Come meet, learn from, and support the best and brightest of Wisconsin’s future scientists! Top undergraduate and graduate students from Wisconsin colleges and universities will present a wide range of research in the natural sciences at this year’s Student Research Symposium, and we’d love to have you there.
With a full day of presentations, delicious catered lunch, and 379 acres of wild Wisconsin to explore, you’ll be fully immersed in the wonders of the natural world.
Student poster presentation at the 2016 Research Symposium.
Each year, the best oral and poster presentations are honored with monetary awards ranging from $100-$500.
2018 Keynote Speaker: Dr. Gerlinde Höbel
Dr. Gerlinde Höbel is an Associate Professor of Behavioral Ecology within the
Department of Biological Sciences at UW-Milwaukee. She teaches courses in ecology, herpetology and canine behavior. Her research focuses on communication and sexual selection in amphibians. She is particularly interested in the strategies individuals use to compete for mates within chorus settings, which represent socially and sensory highly complex environments. She has authored or co-authored 47 journal articles and book chapters, and currently serves as associate editor of the journal Evolution. She was also one of the co-hosts of the 55th Annual Conference of the Animal Behavior Society, held at UW-Milwaukee in August 2018.
8:00-8:45 – Registration
9:00-9:20 – Welcoming Remarks
9:20-11:00 – Student Oral Presentations
A Behavioral Study of the Lesser Yellow Lady’s-Slipper in Southeastern Wisconsin. Colin Barrington, Marquette University.
Evaluating the conservation value of shade coffee farms as substitute habitat for tropical epiphytes. Jeannie Richards, UW-Madison.
Do lianas and trees differ in water usage and drought tolerance? A study using functional traits. Felipe Mello, Marquette University.
Using landscape genomics to characterize potential transmission barriers to plague among prairie dog colonies. Rachael Giglio, UW-Milwaukee.
Parent-offspring communication and the effects of oxytocin on maternal care in the California mouse (Peromyscus californicus).Caleigh Guoynes, UW-Madison.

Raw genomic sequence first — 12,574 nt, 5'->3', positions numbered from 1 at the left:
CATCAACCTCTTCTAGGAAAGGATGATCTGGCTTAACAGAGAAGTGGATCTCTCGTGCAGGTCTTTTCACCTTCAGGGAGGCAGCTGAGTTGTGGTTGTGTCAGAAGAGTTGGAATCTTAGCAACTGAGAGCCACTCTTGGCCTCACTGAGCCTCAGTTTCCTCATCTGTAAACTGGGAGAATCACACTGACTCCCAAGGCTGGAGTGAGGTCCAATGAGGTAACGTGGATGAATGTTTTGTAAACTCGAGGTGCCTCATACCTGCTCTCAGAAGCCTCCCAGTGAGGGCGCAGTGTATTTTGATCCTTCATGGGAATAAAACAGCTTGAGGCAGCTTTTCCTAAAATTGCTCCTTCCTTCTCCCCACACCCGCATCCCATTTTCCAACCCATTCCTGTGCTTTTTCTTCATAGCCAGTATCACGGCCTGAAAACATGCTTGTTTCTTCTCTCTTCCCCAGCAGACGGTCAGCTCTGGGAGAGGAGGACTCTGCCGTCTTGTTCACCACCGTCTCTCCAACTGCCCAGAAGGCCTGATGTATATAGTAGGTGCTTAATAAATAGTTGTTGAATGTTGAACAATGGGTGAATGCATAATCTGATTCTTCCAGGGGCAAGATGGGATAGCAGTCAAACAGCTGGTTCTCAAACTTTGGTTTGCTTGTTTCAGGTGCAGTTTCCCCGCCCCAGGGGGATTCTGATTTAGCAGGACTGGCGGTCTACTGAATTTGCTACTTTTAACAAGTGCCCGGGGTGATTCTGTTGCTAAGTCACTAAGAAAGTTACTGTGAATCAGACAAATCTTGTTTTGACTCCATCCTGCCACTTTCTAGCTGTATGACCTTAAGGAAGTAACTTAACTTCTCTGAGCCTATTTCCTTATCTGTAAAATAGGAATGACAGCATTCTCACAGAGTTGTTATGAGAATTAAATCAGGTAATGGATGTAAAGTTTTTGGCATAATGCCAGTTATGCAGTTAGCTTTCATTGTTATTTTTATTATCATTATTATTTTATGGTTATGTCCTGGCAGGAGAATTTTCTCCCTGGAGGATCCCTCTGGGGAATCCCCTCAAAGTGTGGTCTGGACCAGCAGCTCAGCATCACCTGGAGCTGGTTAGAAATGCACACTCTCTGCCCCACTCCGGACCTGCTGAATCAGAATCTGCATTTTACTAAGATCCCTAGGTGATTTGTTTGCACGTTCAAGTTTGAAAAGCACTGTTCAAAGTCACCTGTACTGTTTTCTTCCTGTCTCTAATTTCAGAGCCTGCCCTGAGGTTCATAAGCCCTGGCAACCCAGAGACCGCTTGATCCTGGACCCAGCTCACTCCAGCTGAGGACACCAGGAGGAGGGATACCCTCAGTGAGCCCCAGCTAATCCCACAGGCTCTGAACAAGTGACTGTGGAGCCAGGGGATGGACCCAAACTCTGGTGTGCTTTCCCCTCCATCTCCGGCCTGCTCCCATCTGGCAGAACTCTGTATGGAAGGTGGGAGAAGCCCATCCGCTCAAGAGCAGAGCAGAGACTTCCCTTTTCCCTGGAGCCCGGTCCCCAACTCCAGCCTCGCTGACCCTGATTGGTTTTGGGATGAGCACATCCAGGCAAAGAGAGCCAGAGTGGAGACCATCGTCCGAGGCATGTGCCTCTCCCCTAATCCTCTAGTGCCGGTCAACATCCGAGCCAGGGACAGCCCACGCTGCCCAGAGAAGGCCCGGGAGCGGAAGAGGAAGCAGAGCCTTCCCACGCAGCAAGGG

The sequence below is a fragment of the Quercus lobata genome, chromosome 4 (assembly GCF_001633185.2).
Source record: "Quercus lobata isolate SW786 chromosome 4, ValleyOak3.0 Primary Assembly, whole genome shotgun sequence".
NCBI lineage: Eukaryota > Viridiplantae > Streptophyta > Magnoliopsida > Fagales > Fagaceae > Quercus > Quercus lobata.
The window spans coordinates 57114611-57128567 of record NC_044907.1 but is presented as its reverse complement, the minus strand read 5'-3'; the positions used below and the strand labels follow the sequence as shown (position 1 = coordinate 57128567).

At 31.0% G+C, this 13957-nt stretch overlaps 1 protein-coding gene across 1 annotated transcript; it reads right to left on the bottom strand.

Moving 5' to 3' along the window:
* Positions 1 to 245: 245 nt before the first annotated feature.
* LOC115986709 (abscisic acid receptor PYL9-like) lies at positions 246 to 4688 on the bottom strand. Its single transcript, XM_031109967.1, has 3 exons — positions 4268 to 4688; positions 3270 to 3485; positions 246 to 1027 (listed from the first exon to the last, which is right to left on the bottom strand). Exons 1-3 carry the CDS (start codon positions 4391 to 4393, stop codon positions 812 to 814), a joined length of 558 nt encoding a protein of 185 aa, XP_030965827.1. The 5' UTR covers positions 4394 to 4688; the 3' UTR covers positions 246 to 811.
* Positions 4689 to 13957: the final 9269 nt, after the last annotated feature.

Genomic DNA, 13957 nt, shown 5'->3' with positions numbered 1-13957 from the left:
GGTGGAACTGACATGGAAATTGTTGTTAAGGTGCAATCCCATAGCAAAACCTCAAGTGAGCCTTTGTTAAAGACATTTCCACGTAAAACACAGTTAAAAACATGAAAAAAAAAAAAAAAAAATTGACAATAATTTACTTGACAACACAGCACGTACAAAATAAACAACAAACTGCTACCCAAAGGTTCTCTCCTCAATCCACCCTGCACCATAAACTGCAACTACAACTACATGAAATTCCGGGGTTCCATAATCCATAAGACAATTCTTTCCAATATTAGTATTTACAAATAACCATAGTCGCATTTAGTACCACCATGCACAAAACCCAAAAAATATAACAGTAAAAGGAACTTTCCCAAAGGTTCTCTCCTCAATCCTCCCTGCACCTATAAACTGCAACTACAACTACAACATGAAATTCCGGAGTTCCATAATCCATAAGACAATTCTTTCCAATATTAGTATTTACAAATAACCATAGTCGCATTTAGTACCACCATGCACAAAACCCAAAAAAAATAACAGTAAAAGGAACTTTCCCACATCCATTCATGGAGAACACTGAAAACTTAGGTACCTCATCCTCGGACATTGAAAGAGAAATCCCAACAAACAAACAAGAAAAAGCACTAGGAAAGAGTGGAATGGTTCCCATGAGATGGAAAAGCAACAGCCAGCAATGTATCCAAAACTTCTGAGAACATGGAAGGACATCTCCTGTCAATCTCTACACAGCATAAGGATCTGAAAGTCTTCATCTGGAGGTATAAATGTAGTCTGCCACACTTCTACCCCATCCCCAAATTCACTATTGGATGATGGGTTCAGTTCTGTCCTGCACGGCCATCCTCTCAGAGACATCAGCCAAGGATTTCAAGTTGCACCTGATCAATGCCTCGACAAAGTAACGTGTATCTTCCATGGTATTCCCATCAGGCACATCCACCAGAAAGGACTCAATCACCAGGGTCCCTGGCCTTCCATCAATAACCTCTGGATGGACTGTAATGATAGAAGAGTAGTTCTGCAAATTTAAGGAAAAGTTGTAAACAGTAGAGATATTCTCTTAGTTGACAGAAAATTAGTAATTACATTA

Assessing the breeding status and breeding habitat of the ovenbird (Seiurus aurocapilla) on a managed nature sanctuary in southeastern Wisconsin.Erica Gerloski, UW-Milwaukee.
Soundscape ecology of state-endangered Blanchard’s Cricket Frog communities in Wisconsin.Jessica Wells, UW-Platteville.
Factors Influencing Species Richness of Native Pollinators in Southwestern Wisconsin. Alex Harman, UW-Platteville.
12:15-1:15 – Keynote Presentation, Mate choice in nature: How it really happens. Dr. Gerlinde Höbel, UW-Milwaukee
1:15-2:00 –Student Poster Presentations
The Importance of Environmental Education and Activism in Our Communities. Taylor Stevens, UW-Whitewater.
Mechanisms of Legume Symbiosis in Nature: Utilizing Paraburkholderia-Mimosa Interactions in Soil as a Model.Shashini Welmillage, Laura Ketelboeter, Prasad Gyaneshwar, UW-Milwaukee.
Characterizing Rhizobial symbiosis with the primitive legume Chamaecrista fasciculata. Zachary Zawada, UW-Milwaukee.
Environmental Knowledge and Perceived Personal Environmental Education Teaching Efficacy of Pre-Service Teachers in Wisconsin. Caroline Blake, UW-Stevens Point.
Evidence of Endosymbiont Nitrogen Translocation in Corals Under Elevated Temperature and Nutrients.Nicole Price, UW-Whitewater.
Anishinaabe Liberties Threatened by a Changing Climate.Julie Dickson, UW-Stevens Point.
Pyrite dissolution in a shallow aquifer: A case study of microbially mediated subsurface sulfide oxidation. Lisa Haas, UW-Madison.
Deimatic Displays in Grey Tree Frogs. Kira Klinkhardt, UW-Milwaukee.
2:00-3:10 – Student Presentations
High frequency plant response to the environment.David DeFilippis, Marquette University.
Fifty shades of grey in treefrogs: Investigating multimodal signals in Hyla versicolor. Olivia Feagles, UW-Milwaukee.
Insect phonology: combinatorial signal processing in Enchenopa treehoppers (Hemiptera: Membracidae). Bretta Speck, UW-Milwaukee.
Individual patterns of trait prioritization in female tree frogs. Kane Stratman, UW-Milwaukee.
Lianas Decrease Biomass Accumulation in Early Successional Tropical Forests. Sergio Estrade-Villegas, Marquette University.
3:10-3:30 – Break
3:30-4:00 – Awards Ceremony
Student Presenter Awards
A total of $1,500 will be awarded to students for their outstanding research. Best presentations in each session category, and runners-up, will be awarded. This year’s session categories include “Graduate Studies”, “Water and Plants”, “Mammals and Research Tools” and “Poster Presentations”.